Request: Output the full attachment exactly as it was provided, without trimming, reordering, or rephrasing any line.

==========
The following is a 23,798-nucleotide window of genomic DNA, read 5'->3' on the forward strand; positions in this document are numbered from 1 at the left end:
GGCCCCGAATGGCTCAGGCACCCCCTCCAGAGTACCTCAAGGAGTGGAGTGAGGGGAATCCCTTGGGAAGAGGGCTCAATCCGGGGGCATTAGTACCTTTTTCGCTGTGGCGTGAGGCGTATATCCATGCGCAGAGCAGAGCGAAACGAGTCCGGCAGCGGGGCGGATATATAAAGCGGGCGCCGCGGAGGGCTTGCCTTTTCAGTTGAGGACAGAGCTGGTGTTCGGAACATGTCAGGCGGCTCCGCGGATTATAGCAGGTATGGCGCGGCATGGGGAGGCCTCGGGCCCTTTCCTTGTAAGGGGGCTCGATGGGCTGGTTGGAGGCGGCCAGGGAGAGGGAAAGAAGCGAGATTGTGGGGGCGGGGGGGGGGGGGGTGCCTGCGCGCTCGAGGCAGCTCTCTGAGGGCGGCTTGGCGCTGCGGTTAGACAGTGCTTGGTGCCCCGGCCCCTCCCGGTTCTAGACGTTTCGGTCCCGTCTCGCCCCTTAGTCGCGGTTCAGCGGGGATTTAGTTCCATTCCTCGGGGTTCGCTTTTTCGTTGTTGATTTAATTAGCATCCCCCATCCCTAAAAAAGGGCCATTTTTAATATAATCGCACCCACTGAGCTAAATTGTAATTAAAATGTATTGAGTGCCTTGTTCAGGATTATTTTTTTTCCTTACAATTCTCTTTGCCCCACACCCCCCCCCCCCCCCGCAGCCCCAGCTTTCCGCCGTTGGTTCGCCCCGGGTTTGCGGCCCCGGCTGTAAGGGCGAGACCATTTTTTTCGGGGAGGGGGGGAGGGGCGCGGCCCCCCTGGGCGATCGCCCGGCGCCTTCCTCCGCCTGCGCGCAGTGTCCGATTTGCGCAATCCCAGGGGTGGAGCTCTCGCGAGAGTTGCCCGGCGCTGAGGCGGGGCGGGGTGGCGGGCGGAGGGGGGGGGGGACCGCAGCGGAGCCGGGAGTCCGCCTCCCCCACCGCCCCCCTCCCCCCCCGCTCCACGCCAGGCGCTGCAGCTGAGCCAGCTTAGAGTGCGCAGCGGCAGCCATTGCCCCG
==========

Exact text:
The following is a 23,798-nucleotide window of genomic DNA, read 5'->3' on the forward strand; positions in this document are numbered from 1 at the left end:
GGCCCCGAATGGCTCAGGCACCCCCTCCAGAGTACCTCAAGGAGTGGAGTGAGGGGAATCCCTTGGGAAGAGGGCTCAATCCGGGGGCATTAGTACCTTTTTCGCTGTGGCGTGAGGCGTATATCCATGCGCAGAGCAGAGCGAAACGAGTCCGGCAGCGGGGCGGATATATAAAGCGGGCGCCGCGGAGGGCTTGCCTTTTCAGTTGAGGACAGAGCTGGTGTTCGGAACATGTCAGGCGGCTCCGCGGATTATAGCAGGTATGGCGCGGCATGGGGAGGCCTCGGGCCCTTTCCTTGTAAGGGGGCTCGATGGGCTGGTTGGAGGCGGCCAGGGAGAGGGAAAGAAGCGAGATTGTGGGGGCGGGGGGGGGGGGGGTGCCTGCGCGCTCGAGGCAGCTCTCTGAGGGCGGCTTGGCGCTGCGGTTAGACAGTGCTTGGTGCCCCGGCCCCTCCCGGTTCTAGACGTTTCGGTCCCGTCTCGCCCCTTAGTCGCGGTTCAGCGGGGATTTAGTTCCATTCCTCGGGGTTCGCTTTTTCGTTGTTGATTTAATTAGCATCCCCCATCCCTAAAAAAGGGCCATTTTTAATATAATCGCACCCACTGAGCTAAATTGTAATTAAAATGTATTGAGTGCCTTGTTCAGGATTATTTTTTTTCCTTACAATTCTCTTTGCCCCACACCCCCCCCCCCCCCCGCAGCCCCAGCTTTCCGCCGTTGGTTCGCCCCGGGTTTGCGGCCCCGGCTGTAAGGGCGAGACCATTTTTTTCGGGGAGGGGGGGAGGGGCGCGGCCCCCCTGGGCGATCGCCCGGCGCCTTCCTCCGCCTGCGCGCAGTGTCCGATTTGCGCAATCCCAGGGGTGGAGCTCTCGCGAGAGTTGCCCGGCGCTGAGGCGGGGCGGGGTGGCGGGCGGAGGGGGGGGGGGACCGCAGCGGAGCCGGGAGTCCGCCTCCCCCACCGCCCCCCTCCCCCCCCGCTCCACGCCAGGCGCTGCAGCTGAGCCAGCTTAGAGTGCGCAGCGGCAGCCATTGCCCCG